By Deborah Jeans
Ferrets love to explore and, more often than not, get into trouble. They have been known to chew on and swallow materials such as cloth or anything made from vinyl or rubber. They also like to climb and get wedged between objects or even escape.
A suitable cage with an escape-proof latch is an absolute must for safe keeping. Large, two-to-three story cages are ideal. Ferrets need roomy cages that are at least 30 to 36 inches long, 16 to 18 inches wide, and a minimum of 18 inches high per floor. Also, washable pet rugs are needed because ferret paws are not designed to walk on wire floors.
The cage should be kept in a cool, shaded, dry area away from direct sunlight. Ferrets have poorly developed sweat glands and cannot tolerate temperatures above 80 degrees Fahrenheit. They could easily die of heatstroke.
Ferrets should not be left in a cage for an extended period of time; they need plenty of exercise, love and companionship on a daily basis.
Depending on their age, ferrets sleep between 15 and 20 hours a day; therefore, a comfortable sleeping area is important. Without one, they will dig up everything in their way to make one.
Pet blankets, hammocks with synthetic lambswool centers and small pet beds such as sleeping bags lined with synthetic lambswool are best. Cedar chips should not be used for bedding because they represent a respiratory risk to ferrets. All wood chips absorb urine, musk and waste odors and no amount of air freshener can mask those smells.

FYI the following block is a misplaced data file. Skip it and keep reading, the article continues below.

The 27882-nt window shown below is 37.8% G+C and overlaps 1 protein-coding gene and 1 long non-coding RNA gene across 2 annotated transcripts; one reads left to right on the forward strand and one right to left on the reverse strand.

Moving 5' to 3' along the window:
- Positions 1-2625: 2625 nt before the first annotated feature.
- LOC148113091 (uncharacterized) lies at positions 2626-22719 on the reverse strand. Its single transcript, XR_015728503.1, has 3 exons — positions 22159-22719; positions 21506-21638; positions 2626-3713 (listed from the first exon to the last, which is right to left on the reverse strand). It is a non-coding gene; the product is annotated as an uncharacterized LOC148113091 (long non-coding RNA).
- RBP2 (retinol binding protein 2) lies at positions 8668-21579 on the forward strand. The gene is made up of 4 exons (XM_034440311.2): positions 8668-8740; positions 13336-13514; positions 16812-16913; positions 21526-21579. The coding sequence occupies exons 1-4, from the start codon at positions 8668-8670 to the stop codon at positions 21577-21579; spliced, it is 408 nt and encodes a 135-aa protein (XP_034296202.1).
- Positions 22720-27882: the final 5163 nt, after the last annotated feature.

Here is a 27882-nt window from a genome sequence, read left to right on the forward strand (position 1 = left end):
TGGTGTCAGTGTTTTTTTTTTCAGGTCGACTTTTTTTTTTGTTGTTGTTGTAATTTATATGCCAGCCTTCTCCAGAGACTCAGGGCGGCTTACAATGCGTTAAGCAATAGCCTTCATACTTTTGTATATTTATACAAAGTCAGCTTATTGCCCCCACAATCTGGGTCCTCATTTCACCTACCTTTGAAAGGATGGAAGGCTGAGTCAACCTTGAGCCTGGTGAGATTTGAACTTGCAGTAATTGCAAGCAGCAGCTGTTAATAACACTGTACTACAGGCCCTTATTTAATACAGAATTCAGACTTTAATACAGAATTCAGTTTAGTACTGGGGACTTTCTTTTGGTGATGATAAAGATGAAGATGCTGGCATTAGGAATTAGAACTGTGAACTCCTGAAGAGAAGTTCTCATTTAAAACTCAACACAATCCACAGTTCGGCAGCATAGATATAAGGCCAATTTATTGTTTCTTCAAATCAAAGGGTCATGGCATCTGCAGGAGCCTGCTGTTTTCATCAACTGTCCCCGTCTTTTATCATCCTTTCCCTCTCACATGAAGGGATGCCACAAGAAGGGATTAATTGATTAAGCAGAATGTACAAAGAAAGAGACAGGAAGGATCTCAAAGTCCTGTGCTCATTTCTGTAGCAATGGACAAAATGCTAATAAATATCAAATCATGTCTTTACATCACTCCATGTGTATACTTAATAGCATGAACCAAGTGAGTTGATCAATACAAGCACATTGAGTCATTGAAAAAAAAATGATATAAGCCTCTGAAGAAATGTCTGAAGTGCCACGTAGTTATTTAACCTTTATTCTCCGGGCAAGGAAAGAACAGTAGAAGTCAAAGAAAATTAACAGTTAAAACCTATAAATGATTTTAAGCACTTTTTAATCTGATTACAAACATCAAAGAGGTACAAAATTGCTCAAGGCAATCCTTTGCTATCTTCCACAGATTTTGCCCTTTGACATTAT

Change the bedding every three to four days to prevent odors. Perfumed detergents or fabric softeners are not recommended for use on their bedding because some ferrets are allergic to the chemicals.
Ferrets can be litter-trained in a small confined area such as a cage, but effective training requires appropriate litter products, technique, time (three to four weeks), positive reinforcement and patience.
Pelleted litter products made from recycled newspapers or plant fibers are good because they are super absorbent, dust-free, nonallergenic, environmentally friendly and have longer tray lives. Scoopable clay litters are not recommended for ferrets. The materials from these litters may cause the ferret’s coat to become dry and brittle, and constantly inhaling the dust may cause upper respiratory irritation.
A plastic litter pan and a plastic or metal poop scoop are fine and work well.
Soft latex or rubber cat and dog toys are not safe for ferrets because they like to chew on and swallow them. They are a major cause of intestinal blockage in ferrets and could possibly lead to a ferret’s death.
Some safe toys include small, hard rubber balls with bells inside, cat teaser toys attached to strings on poles, washable cat crinkle tunnels and bags. Small pet tents provide a fine place for ferrets to play and nap.